Colombia’s energy self-sufficiency and GDP at risk as reserves, production and investments plunge
Colombia, Latin America’s third-largest oil producer after Brazil and Mexico, is in danger of losing its energy self-sufficiency and a significant part of its gross domestic product (GDP) in the future, unless the pace of exploration accelerates, a Rystad Energy report has revealed. The country’s oil and gas output along with its total proven reserves tally are in decline, while investments will likely fail to recover to pre-Covid-19 pandemic levels this decade.
Crude oil production in Colombia this year is on track to hit its lowest level since 2009, currently averaging at just over 730,000 barrels per day (bpd), down from 754,000 bpd in 2020, which was already an 11-year low, Rystad Energy data shows. Amid a lack of discoveries, meanwhile, the country’s proven crude reserves as of the end of 2020 stood at 1.82 billion barrels, a three-year low and a far cry from the 2.45 billion barrels recorded in 2013 when the country was flexing its muscles against regional peers.
While natural gas output in Colombia has been largely flat since 2016, averaging just over 1.07 billion cubic feet per day so far this year – which is a 2.7% rise against 2020 – it is well below the highs of the previous decade. Its proven gas reserves, in contrast, have been on a continuous decline since 2012, ending 2020 at just 2.95 trillion cubic feet (Tcf), nearly half the 5.73 Tcf recorded in 2012.
Rystad Energy’s outlook shows that brownfield and greenfield investments on existing discoveries – despite a very marginal uptick expected in the next two years compared with this year’s five-year low of $2.3 billion – are set to drop to below $1.7 billion in both 2024 and 2025, the lowest level in Colombia’s modern oil and gas history. In the second part of the decade – and thanks to an expected mild growth in greenfield investments – the combined spending will rise slightly but never exceed last year’s $2.6 billion, let alone the pre-pandemic level of $3.7 billion in 2019.
“Colombia is in urgent need of additional investments and exploration success as proven resources have dwindled. It must double these resources in the next decade to continue to be energy self-sufficient. Although its exploration sector stayed dormant in recent years, there is some hope from wildcats following a recent acreage offering,” says Sofia Forestieri, upstream analyst at Rystad Energy.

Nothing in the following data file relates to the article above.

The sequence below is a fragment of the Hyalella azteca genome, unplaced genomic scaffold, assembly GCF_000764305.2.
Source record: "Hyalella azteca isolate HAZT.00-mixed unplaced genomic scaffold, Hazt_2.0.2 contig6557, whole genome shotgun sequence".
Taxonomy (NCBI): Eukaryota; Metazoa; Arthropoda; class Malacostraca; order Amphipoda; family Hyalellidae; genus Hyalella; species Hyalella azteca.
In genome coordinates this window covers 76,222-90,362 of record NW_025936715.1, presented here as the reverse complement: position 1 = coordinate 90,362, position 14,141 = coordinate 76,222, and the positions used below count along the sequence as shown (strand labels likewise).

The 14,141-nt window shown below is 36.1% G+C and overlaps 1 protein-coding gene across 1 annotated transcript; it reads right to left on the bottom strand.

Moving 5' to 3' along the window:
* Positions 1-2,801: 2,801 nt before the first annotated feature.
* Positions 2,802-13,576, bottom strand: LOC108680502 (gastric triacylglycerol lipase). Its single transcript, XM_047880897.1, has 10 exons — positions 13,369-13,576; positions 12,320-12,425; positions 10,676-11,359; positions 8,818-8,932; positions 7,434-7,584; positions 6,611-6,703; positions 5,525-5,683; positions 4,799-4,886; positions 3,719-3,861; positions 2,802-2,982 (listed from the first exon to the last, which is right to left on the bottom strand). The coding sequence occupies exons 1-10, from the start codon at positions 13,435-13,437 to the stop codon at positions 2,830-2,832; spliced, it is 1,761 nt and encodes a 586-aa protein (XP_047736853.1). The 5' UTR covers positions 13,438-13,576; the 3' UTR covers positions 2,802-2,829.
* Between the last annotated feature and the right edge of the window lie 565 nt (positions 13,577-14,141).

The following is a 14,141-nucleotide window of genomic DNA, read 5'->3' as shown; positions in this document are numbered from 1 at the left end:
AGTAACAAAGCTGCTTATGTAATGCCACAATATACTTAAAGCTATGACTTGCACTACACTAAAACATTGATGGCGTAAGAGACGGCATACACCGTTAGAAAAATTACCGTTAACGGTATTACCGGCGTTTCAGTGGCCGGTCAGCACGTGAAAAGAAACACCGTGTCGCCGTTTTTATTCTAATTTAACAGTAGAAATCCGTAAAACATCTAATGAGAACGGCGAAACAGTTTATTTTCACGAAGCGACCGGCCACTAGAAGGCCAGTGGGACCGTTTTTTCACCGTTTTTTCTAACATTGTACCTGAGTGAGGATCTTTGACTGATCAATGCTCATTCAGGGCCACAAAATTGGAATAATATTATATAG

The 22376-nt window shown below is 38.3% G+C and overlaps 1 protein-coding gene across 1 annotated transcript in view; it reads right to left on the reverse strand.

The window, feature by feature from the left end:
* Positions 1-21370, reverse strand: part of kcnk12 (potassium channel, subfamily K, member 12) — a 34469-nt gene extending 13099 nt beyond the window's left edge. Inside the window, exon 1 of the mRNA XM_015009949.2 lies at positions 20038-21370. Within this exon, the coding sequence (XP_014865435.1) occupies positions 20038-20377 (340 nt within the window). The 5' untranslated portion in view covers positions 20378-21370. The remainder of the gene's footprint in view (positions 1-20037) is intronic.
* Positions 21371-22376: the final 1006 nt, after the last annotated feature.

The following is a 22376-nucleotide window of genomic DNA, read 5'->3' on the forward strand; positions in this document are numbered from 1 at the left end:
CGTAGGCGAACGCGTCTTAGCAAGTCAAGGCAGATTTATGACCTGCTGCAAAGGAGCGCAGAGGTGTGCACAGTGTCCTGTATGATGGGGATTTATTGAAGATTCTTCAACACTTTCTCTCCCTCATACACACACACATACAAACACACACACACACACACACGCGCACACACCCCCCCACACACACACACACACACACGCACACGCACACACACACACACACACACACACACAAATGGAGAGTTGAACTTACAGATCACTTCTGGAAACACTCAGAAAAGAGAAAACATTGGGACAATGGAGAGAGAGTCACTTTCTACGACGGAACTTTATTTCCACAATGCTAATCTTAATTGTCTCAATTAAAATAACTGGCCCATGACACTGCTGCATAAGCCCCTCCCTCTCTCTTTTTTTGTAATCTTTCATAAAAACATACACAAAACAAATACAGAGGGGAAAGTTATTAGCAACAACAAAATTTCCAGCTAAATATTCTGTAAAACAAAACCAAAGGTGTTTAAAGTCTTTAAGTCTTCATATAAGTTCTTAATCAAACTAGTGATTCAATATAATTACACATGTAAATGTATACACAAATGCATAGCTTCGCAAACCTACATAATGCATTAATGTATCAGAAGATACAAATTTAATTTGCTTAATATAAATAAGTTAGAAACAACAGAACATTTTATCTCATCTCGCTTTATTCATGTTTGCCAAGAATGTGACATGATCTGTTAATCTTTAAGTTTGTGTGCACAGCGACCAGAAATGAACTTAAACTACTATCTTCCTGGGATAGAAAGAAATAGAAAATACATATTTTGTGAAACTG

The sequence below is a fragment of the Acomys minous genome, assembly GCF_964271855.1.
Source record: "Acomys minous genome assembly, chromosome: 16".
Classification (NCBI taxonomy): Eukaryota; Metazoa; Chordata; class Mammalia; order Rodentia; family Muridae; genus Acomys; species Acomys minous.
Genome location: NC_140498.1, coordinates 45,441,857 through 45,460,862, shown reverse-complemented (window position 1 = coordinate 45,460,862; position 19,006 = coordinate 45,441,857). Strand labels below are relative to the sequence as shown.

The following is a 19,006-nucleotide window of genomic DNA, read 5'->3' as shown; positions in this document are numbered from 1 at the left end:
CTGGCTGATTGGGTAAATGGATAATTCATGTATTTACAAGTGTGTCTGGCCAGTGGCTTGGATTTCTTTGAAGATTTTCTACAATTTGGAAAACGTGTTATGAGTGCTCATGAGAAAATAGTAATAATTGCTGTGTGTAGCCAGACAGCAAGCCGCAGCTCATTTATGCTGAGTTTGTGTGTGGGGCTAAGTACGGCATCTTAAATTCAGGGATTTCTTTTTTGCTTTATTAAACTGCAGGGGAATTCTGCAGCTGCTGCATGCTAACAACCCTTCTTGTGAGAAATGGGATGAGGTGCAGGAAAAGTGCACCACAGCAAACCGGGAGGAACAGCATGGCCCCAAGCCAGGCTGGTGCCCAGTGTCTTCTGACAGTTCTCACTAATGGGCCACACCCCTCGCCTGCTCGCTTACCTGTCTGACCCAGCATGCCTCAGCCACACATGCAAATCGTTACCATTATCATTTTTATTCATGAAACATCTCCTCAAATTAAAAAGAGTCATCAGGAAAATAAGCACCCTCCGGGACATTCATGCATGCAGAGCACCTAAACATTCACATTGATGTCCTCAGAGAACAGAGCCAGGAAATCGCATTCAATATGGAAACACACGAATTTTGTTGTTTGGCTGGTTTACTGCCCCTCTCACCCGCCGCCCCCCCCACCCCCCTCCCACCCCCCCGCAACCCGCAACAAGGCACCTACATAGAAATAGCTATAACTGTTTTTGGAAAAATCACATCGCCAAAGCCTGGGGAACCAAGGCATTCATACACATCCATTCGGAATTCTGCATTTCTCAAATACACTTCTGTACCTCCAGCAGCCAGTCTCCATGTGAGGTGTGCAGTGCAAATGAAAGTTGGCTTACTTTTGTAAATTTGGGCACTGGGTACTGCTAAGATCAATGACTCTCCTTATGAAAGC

Colombia’s hydrocarbon sector is a key revenue generator for the country’s economy, representing 12% of GDP. The industry has, however, struggled in the last few years with declining production and conflict zones being located in some of the territory’s most oil-rich regions, such as Catatumbo, which is estimated to hold 17 million barrels of unexplored oil reserves.
Colombia is the third-largest crude oil producer in Latin America, representing about 10% of the region’s total production in the last decade. Output rose from 525,000 bpd in 2007 to close to 990,000 bpd in 2013. Since then, it has continuously declined, reaching a record monthly low of 694,100 bpd in June and averaging 733,600 bpd in the first nine months of 2021 – 7% lower than the comparable period last year.
Some hope on the horizon
Exploration expenditure offshore Colombia, which reached over $600 million in 2015 and over $500 million in 2017, has plunged since then, only managing $145 million this year. Nevertheless, a mild uptick is expected, and in 2023 exploration spending is forecast to inch over $200 million for the first time in six years.
On the upside, 2021 numbers reflect rising industry interest in the country, with Shell’s farm-in at Ecopetrol’s Fuerte Sur, COL-5 and Purple Angel deepwater blocks in the Colombian Caribbean and Shell’s announcement of an appraisal drilling program for early 2022 offering hope. Apart from this, Anadarko Colombia – an Occidental Petroleum subsidiary – also has four new offshore exploration and production contracts in the La Guajira, Magdalena and Atlantico provinces, while Noble Energy plans to drill a wildcat in the COL-3 Block off La Guarija. Together, these projects could mark the revival of an area where activity was once thwarted because of high development costs.
Last but not least, a positive response to Colombia’s fourth round of the Permanent Process for the Assignment of Areas (PPAA), held on 1 December 2021, could provide much-needed impetus to the country’s dormant exploration sector. The auction saw 30 blocks of the 53 offered receive valid bids from seven participating companies, a significant uptick compared to the third round held last year. Additionally, the government secured over $148.5 million in initial investments. Any announcement of new finds within these blocks will not only help increase the country’s hydrocarbons production, thereby benefiting national revenue, it will also instill confidence among investors and could have a significant positive impact on any future bid rounds.
Source: Rystad Energy